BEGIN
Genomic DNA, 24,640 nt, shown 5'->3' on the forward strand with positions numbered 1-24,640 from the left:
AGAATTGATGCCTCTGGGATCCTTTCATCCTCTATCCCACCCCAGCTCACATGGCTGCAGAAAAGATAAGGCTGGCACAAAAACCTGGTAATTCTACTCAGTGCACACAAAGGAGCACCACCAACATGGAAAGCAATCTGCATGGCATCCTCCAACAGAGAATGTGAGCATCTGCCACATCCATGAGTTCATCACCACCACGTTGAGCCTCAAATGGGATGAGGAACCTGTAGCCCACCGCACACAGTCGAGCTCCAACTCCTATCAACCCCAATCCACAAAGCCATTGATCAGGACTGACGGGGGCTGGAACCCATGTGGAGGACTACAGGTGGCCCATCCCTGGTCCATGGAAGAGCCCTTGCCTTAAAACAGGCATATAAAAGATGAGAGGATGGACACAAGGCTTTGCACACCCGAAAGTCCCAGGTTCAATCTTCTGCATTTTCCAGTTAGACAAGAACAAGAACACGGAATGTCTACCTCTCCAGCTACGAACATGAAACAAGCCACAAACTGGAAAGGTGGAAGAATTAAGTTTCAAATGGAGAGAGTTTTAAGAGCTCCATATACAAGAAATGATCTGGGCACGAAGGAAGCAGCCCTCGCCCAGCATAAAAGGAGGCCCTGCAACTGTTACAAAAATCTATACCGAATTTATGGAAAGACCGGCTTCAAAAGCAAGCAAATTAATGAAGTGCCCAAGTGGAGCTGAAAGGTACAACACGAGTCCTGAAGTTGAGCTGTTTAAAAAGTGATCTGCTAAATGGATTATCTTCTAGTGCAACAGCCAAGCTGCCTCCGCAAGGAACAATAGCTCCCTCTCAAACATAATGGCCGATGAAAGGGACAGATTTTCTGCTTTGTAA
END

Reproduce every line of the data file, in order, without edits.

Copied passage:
Genomic DNA, 24,640 nt, shown 5'->3' on the forward strand with positions numbered 1-24,640 from the left:
AGAATTGATGCCTCTGGGATCCTTTCATCCTCTATCCCACCCCAGCTCACATGGCTGCAGAAAAGATAAGGCTGGCACAAAAACCTGGTAATTCTACTCAGTGCACACAAAGGAGCACCACCAACATGGAAAGCAATCTGCATGGCATCCTCCAACAGAGAATGTGAGCATCTGCCACATCCATGAGTTCATCACCACCACGTTGAGCCTCAAATGGGATGAGGAACCTGTAGCCCACCGCACACAGTCGAGCTCCAACTCCTATCAACCCCAATCCACAAAGCCATTGATCAGGACTGACGGGGGCTGGAACCCATGTGGAGGACTACAGGTGGCCCATCCCTGGTCCATGGAAGAGCCCTTGCCTTAAAACAGGCATATAAAAGATGAGAGGATGGACACAAGGCTTTGCACACCCGAAAGTCCCAGGTTCAATCTTCTGCATTTTCCAGTTAGACAAGAACAAGAACACGGAATGTCTACCTCTCCAGCTACGAACATGAAACAAGCCACAAACTGGAAAGGTGGAAGAATTAAGTTTCAAATGGAGAGAGTTTTAAGAGCTCCATATACAAGAAATGATCTGGGCACGAAGGAAGCAGCCCTCGCCCAGCATAAAAGGAGGCCCTGCAACTGTTACAAAAATCTATACCGAATTTATGGAAAGACCGGCTTCAAAAGCAAGCAAATTAATGAAGTGCCCAAGTGGAGCTGAAAGGTACAACACGAGTCCTGAAGTTGAGCTGTTTAAAAAGTGATCTGCTAAATGGATTATCTTCTAGTGCAACAGCCAAGCTGCCTCCGCAAGGAACAATAGCTCCCTCTCAAACATAATGGCCGATGAAAGGGACAGATTTTCTGCTTTGTAA